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Northern Gateway Pipeline Poll Reveals Rift Between B.C. And Alberta

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Alberta Premier Alison Redford and B.C. Premier Christy Clark waged a war of words over the Northern Gateway pipeline last year and new poll suggests why. (CP)
Alberta Premier Alison Redford and B.C. Premier Christy Clark waged a war of words over the Northern Gateway pipeline last year and new poll suggests why. (CP)

As the federal review of the Northern Gateway pipeline plan continues, British Columbians and Albertans remain divided on the project's potential benefits and problems, and whether it should even go ahead.

A new poll by Insights West, a polling firm established in British Columbia last year, found only 35 per cent of British Columbians support the Northern Gateway pipeline (NGP), compared to 75 per cent of Albertans. Only 18 per cent of Albertans oppose the NGP, while 61 per cent of British Columbians are against it.

The poll, conducted via Insights West's online panel and surveying over 1,000 people from the two provinces in mid-January, shows 38 per cent of British Columbians strongly oppose the pipeline, and that men in both provinces are more likely to support the project.

There is general consensus that the NGP will bring some benefits to both Alberta and British Columbia: 83 per cent or more of Albertans agreed that the NGP would create new jobs, support economic growth, create new capital investment, lead to stronger relationships with countries in Asia, and increase tax revenue for the provincial government. Residents of B.C. were more skeptical, but a majority nevertheless agreed that the pipeline would bring all of these benefits.

However, only 40 per cent of British Columbians agreed that the pipeline would benefit First Nations communities. Earlier this week, Coastal First Nations withdrew from the hearings due to a lack of funds, which they say prevents them from competing with the deep pockets of Enbridge, the NGP's backer.

But despite seeing the benefits of the NGP, British Columbians are more concerned with the potential downsides of the project.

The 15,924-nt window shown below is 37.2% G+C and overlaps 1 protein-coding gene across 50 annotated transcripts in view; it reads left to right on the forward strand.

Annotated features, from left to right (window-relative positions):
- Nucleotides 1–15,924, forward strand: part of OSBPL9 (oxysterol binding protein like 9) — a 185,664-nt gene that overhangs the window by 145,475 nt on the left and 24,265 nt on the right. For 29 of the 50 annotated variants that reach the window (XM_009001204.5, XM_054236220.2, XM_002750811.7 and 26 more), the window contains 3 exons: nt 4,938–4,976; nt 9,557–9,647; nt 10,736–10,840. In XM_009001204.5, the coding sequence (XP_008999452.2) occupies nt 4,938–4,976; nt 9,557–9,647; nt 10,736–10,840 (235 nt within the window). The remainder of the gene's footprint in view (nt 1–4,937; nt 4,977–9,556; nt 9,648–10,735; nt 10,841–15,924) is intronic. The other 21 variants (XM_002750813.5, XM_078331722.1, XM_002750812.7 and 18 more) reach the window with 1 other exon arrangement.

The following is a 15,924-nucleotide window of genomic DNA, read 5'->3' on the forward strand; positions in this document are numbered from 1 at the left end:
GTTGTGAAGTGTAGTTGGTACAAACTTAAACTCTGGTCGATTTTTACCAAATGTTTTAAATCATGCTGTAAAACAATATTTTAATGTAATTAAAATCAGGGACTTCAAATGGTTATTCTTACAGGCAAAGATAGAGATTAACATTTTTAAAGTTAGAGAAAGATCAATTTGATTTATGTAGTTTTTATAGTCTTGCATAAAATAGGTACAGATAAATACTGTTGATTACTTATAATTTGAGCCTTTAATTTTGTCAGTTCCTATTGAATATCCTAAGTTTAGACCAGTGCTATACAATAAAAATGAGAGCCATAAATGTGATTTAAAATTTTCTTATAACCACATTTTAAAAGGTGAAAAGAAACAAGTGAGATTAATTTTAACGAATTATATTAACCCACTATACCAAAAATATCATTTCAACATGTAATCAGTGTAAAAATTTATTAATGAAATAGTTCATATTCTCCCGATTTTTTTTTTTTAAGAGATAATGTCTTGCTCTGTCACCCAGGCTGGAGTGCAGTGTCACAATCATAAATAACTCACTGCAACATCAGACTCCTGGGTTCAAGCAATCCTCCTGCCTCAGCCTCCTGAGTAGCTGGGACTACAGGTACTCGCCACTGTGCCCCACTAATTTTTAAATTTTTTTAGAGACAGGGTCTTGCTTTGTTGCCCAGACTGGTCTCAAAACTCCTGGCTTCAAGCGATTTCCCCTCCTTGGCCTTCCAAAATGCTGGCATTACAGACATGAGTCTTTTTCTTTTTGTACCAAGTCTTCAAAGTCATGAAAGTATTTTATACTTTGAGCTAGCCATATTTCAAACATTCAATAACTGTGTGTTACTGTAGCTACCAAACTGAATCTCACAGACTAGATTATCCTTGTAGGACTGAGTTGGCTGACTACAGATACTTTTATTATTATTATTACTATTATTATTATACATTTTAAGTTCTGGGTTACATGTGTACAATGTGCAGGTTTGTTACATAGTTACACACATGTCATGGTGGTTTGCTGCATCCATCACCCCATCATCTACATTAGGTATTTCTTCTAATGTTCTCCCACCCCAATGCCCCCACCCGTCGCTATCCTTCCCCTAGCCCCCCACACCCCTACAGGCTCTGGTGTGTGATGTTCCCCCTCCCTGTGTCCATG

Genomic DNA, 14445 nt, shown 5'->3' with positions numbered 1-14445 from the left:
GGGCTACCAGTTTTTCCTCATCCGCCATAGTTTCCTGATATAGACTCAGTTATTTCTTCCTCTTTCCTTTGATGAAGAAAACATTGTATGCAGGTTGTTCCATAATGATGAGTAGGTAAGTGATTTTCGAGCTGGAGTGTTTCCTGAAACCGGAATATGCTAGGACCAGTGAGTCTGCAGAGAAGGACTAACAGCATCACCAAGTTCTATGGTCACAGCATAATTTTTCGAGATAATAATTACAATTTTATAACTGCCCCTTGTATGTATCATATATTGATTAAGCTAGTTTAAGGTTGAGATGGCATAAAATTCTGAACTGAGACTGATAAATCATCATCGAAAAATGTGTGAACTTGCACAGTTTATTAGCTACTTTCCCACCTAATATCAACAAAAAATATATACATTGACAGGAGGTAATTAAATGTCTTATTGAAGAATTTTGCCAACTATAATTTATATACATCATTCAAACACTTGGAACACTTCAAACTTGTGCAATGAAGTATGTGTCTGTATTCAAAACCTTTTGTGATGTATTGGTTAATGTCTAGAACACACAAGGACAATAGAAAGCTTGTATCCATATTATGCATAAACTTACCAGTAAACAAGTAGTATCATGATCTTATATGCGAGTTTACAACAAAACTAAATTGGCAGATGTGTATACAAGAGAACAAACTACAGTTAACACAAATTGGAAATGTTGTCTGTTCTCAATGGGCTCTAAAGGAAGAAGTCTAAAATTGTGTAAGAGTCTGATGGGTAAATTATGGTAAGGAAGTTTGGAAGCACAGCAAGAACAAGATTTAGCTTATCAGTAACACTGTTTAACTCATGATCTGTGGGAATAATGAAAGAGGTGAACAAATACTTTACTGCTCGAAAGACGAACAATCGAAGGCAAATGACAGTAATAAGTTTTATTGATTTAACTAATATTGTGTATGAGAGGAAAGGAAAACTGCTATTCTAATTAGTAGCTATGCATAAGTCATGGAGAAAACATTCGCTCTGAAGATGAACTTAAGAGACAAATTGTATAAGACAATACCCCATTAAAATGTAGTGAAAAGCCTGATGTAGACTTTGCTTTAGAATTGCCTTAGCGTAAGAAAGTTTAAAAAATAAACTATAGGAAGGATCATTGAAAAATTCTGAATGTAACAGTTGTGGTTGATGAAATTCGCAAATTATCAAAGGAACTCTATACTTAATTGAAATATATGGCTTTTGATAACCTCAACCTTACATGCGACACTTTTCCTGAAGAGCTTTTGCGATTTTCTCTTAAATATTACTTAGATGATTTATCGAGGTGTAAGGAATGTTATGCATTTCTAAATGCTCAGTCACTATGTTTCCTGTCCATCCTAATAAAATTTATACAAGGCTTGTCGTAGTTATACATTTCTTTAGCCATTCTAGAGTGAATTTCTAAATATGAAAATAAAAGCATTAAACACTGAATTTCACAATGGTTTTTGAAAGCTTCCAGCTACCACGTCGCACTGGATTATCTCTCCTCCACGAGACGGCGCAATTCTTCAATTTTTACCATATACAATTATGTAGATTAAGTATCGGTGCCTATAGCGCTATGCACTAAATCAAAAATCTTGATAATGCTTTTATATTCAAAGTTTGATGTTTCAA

More than three-quarters of the poll's B.C. respondents agreed that, with increased traffic to Kitimat, there would be an increased risk of an oil spill, that the pipeline's construction would impact the local environment, that the NGP would infringe on First Nations' rights, that Enbridge "has a history of incidents including oil spills and poor pipeline assembly" and that they generally lack trust in the company.

Albertans had fewer issues with the plan, but nevertheless recognized these problems (55 to 74 per cent agreed that the above issues were of concern), but only 49 per cent said they lacked trust in Enbridge.

The poll clearly shows a divide between the two provinces, and understandably so. Alberta will benefit from being better able to export its oil to Asian markets, but British Columbians will shoulder the environmental risk.

But people in both provinces are not blindly supporting or opposing the project -- a significant number of British Columbians who oppose the NGP agree it could have benefits, while a large proportion of Albertans who want the project to go ahead recognize its risks. Therein lays the potential for a compromise between the two provinces.

√Čric Grenier taps The Pulse of federal and regional politics for Huffington Post Canada readers on most Tuesdays and Fridays. Grenier is the author of ThreeHundredEight.com, covering Canadian politics, polls and electoral projections.

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